All of the prototypes built for Donald Trump’s Mexico border wall have been completed and within the next few weeks, will be subjected to test attacks by teams of workers wielding sledgehammers, torches, pickaxes and battery-operated tools.
According to a statement issued by the US Customs and Border Protection, they will now test and evaluate the finished prototypes to “determine which wall design elements meets our needs.” This testing and evaluation period will last 30 to 60 days.
“Border security contributes to our overall national security and relies on a combination of border infrastructure, technology, personnel, and partnerships,” said acting Deputy Commissioner Ron Vitiello.
“Border walls have proven to be an extremely effective part of our multi-pronged security strategy to prevent the illegal migration of people and drugs over the years. Specifically, walls are part of a border enforcement zone, which includes patrol roads, lights and surveillance technology. These border enforcement zones give our men and women of CBP the best possible conditions to maintain a safe and secure border.”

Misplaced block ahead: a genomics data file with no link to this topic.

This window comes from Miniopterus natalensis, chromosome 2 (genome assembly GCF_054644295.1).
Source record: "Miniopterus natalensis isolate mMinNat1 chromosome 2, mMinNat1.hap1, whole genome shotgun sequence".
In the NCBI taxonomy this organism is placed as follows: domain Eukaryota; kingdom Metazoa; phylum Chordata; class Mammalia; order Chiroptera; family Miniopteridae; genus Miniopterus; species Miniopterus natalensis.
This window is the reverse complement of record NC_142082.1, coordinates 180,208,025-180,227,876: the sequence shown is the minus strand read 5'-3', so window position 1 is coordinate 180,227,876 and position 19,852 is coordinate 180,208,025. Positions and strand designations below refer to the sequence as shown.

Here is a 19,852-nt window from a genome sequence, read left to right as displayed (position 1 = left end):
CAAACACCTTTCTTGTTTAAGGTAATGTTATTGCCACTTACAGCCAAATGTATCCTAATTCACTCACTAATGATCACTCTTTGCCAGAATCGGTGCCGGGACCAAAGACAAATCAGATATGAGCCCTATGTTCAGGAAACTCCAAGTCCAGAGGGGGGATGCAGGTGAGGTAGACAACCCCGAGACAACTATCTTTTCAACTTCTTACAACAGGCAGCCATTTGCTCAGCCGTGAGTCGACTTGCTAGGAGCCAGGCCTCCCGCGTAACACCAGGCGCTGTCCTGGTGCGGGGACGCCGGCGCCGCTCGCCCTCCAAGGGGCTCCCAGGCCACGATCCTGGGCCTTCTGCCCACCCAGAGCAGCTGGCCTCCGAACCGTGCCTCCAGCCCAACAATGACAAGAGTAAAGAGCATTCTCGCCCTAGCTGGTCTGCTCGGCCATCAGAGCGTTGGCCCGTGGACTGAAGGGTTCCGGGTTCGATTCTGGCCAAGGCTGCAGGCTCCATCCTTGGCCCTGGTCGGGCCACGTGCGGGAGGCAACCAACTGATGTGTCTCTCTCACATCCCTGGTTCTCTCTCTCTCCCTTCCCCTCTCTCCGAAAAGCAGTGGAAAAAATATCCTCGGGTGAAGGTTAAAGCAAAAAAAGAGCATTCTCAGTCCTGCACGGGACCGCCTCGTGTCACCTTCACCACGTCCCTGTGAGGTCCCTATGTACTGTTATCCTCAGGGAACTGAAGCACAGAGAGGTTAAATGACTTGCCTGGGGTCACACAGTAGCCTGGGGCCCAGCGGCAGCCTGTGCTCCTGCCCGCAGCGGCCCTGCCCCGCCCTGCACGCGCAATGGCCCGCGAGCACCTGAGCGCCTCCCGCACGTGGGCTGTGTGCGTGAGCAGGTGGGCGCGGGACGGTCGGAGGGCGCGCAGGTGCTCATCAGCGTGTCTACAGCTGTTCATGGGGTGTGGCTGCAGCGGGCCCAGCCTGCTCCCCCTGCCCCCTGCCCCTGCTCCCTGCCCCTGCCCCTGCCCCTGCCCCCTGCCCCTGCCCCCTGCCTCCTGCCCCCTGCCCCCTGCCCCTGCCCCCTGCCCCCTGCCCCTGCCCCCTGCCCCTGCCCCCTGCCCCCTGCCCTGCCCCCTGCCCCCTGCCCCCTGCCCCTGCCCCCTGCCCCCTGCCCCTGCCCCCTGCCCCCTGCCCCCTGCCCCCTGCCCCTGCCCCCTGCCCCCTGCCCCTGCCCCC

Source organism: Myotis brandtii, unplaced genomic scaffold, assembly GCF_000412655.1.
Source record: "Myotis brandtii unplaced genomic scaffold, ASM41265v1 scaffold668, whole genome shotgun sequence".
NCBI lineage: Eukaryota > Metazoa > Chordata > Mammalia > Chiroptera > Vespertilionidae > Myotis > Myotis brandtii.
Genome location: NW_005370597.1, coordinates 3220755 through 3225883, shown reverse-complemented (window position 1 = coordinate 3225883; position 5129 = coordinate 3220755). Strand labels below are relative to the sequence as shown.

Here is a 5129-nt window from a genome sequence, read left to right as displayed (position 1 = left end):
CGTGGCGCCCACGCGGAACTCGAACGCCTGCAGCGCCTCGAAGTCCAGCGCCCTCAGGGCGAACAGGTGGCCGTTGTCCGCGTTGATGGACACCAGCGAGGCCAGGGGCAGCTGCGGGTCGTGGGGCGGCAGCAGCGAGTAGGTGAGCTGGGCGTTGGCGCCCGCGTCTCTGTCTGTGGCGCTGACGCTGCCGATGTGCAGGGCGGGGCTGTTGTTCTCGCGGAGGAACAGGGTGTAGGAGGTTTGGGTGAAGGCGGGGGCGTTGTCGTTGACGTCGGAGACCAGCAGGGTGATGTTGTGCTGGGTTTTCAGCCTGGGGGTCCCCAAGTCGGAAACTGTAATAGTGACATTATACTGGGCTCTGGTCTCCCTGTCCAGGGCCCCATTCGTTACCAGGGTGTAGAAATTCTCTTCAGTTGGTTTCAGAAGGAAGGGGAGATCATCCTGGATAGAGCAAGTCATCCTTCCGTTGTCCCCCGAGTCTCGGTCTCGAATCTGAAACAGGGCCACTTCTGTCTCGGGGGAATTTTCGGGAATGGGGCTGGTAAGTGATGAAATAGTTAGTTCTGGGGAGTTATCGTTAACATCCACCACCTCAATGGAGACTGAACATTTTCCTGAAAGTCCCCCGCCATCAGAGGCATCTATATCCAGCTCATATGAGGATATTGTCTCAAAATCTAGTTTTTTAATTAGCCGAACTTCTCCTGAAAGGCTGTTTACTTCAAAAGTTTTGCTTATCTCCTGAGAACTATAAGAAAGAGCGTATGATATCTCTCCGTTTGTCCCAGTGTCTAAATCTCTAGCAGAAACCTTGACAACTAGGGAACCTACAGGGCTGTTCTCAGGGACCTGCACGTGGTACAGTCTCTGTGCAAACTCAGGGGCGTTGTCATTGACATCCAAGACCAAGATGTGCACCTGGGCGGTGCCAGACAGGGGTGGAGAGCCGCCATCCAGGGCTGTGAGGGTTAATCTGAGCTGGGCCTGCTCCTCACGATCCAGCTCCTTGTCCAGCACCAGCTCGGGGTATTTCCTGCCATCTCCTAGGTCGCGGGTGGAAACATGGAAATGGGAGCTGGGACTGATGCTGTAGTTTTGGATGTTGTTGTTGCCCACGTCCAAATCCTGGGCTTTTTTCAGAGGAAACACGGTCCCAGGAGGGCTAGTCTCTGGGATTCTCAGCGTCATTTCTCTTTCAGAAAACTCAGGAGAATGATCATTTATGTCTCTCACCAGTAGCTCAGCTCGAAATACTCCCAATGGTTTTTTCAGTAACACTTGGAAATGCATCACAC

The prototypes will be evaluated on a variety of characteristics such as anti-breaching capabilities; anti-climbing capabilities; anti-digging capabilities; impedance and denial of traffic; and safety for Border Patrol agents.
The testing won’t start for at least a month because some concrete in the wall prototypes still needs to dry.
Each of the prototypes reaches the maximum allowed height of nearly l30 feet high.
One of the requirements is for the walls to be “aesthetically pleasing”—from the US side.
Trump has asked Congress for $US1.6 billion for the first instalment of his wall. It would replace 14 miles in San Diego and build 60 miles in Texas’ Rio Grande Valley, the busiest corridor for the invasion route into America from the south.